Regulation of gene expression in cultured embryonic mouse mandibular mesenchyme by serotonin antagonists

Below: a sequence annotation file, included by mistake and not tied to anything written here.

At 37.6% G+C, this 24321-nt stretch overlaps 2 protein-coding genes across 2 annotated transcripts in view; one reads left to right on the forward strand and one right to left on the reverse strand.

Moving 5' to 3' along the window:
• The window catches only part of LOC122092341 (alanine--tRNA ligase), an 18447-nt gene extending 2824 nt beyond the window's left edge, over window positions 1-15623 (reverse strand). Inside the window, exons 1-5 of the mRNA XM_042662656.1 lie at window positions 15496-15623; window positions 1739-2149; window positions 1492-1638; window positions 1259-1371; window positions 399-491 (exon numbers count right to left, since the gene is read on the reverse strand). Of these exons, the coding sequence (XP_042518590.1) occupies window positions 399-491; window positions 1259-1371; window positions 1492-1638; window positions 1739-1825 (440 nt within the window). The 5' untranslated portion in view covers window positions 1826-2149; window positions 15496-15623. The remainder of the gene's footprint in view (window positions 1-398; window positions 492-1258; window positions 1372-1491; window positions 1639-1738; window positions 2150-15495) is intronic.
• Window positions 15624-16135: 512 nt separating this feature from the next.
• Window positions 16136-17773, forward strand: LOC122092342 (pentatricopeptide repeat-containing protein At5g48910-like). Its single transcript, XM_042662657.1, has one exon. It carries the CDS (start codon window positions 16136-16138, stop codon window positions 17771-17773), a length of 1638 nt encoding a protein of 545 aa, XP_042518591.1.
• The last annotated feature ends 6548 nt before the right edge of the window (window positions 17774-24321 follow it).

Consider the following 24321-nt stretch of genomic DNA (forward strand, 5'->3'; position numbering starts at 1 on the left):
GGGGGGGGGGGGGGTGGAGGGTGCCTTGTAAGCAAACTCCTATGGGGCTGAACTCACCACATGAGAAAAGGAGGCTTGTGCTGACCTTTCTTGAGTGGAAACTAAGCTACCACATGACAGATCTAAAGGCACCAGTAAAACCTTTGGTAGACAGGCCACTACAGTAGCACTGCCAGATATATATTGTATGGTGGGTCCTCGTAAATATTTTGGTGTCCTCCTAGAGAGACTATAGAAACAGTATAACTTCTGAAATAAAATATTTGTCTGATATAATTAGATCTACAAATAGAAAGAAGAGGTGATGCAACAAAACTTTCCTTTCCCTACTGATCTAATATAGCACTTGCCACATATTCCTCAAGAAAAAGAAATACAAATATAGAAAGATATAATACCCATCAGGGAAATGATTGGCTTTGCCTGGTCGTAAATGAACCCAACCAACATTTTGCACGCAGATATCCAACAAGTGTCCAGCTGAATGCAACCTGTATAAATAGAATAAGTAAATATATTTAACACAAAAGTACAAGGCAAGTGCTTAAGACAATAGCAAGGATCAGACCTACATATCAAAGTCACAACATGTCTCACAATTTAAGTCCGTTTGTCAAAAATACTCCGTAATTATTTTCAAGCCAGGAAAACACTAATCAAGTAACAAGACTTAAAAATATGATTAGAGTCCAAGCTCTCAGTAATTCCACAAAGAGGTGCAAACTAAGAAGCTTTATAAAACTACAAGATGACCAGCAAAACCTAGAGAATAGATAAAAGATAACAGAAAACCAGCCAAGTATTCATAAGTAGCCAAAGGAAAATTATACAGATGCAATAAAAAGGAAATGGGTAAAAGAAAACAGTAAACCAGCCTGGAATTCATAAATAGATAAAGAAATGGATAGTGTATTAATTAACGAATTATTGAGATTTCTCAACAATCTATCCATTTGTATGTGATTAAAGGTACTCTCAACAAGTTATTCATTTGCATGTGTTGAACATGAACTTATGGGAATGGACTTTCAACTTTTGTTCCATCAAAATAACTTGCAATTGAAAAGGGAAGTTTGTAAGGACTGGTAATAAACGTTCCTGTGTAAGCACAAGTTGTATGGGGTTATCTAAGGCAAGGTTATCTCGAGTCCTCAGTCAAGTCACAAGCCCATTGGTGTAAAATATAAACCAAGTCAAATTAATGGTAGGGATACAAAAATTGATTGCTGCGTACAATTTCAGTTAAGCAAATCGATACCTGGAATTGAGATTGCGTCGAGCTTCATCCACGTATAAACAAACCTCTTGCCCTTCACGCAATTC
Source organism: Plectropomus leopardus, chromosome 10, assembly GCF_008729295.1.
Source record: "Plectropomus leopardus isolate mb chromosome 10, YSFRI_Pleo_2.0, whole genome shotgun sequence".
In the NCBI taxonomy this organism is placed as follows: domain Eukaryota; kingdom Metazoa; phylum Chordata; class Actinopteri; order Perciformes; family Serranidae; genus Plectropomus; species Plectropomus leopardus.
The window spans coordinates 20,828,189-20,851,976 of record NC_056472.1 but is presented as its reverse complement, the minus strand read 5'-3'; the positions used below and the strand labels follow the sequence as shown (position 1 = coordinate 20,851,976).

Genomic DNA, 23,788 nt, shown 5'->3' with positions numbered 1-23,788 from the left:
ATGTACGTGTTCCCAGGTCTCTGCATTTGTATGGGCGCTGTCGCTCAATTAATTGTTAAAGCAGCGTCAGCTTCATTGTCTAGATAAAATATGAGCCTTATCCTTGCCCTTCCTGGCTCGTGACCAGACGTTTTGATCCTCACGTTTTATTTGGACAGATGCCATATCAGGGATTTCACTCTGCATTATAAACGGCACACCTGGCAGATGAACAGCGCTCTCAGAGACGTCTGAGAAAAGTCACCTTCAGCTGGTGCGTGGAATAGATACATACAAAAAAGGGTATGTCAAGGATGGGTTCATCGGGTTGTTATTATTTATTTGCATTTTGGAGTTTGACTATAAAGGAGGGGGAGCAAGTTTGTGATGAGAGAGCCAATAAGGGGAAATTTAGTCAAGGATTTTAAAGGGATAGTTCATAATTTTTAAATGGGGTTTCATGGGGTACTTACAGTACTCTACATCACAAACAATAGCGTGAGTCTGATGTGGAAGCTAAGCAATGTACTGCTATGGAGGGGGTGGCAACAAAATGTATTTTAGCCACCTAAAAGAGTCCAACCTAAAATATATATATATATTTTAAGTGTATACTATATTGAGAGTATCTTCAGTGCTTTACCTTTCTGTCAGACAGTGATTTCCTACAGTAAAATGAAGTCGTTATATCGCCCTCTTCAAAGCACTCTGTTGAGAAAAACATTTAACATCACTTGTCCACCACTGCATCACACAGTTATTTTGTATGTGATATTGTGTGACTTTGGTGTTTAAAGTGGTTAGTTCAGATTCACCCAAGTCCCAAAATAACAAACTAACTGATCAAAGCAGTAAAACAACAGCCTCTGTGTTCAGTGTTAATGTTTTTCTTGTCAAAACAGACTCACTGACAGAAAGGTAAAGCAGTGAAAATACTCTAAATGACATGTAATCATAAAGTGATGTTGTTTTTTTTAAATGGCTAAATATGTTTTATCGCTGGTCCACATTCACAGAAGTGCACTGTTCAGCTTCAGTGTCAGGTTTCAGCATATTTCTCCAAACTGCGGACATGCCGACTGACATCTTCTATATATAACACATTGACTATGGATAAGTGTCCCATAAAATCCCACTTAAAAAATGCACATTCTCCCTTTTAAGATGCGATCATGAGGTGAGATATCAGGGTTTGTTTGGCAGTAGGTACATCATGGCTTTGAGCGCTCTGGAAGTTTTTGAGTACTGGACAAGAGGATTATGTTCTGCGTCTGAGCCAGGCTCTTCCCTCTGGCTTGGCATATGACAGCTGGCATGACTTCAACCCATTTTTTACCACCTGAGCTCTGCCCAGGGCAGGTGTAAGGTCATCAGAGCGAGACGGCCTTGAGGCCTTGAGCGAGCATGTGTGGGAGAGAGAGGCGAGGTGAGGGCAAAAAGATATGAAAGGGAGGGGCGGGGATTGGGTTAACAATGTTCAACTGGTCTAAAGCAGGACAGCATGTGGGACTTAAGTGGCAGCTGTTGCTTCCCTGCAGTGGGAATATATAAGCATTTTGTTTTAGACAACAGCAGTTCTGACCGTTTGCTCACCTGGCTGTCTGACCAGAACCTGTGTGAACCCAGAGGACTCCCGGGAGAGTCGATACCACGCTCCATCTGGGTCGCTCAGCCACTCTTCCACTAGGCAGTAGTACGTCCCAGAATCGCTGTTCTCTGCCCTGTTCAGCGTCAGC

Morphogenesis of embryonic organs is regulated by epithelial-mesenchymal interactions associating with changes in the extracellular matrix (ECM). The response of the cells to the changes in the ECM must involve integral cell surface molecules that recognize their matrix ligand and initiate transmission of signal intracellularly. We have studied the expression of the cell surface proteoglycan, syndecan, which is a matrix receptor for epithelial cells (Saunders, S., M. Jalkanen, S. O'Farrell, and M. Bernfield. J. Cell Biol. In press.), and the matrix glycoprotein, tenascin, which has been proposed to be involved in epithelial-mesenchymal interactions (Chiquet-Ehrismann, R., E. J. Mackie, C. A. Pearson, and T. Sakakura. 1986. Cell. 47:131-139) in experimental tissue recombinations of dental epithelium and mesenchyme. Our earlier studies have shown that in mouse embryos both syndecan and tenascin are intensely expressed in the condensing dental mesenchyme surrounding the epithelial bud (Thesleff, I., M. Jalkanen, S. Vainio, and M. Bernfield. 1988. Dev. Biol. 129:565-572; Thesleff, I., E. Mackie, S. Vainio, and R. Chiquet-Ehrismann. 1987. Development. 101:289-296). Analysis of rat-mouse tissue recombinants by a monoclonal antibody against the murine syndecan showed that the presumptive dental epithelium induces the expression of syndecan in the underlying mesenchyme. The expression of tenascin was induced in the dental mesenchyme in the same area as syndecan. The syndecan and tenascin positive areas increased with time of epithelial-mesenchymal contact. Other ECM molecules, laminin, type III collagen, and fibronectin, did not show a staining pattern similar to that of syndecan and tenascin. Oral epithelium from older embryos had lost its ability to induce syndecan expression but the presumptive dental epithelium induced syndecan expression even in oral mesenchyme of older embryos. Our results indicate that the expression of syndecan and tenascin in the tooth mesenchyme is regulated by epithelial-mesenchymal interactions. Because of their early appearance, syndecan and tenascin may be used to study the molecular regulation of this interaction. The similar distribution patterns of syndecan and tenascin in vivo and in vitro and their early appearance as a result of epithelial-mesenchymal interaction suggest that these molecules may be involved in the condensation and differentiation of dental mesenchymal cells.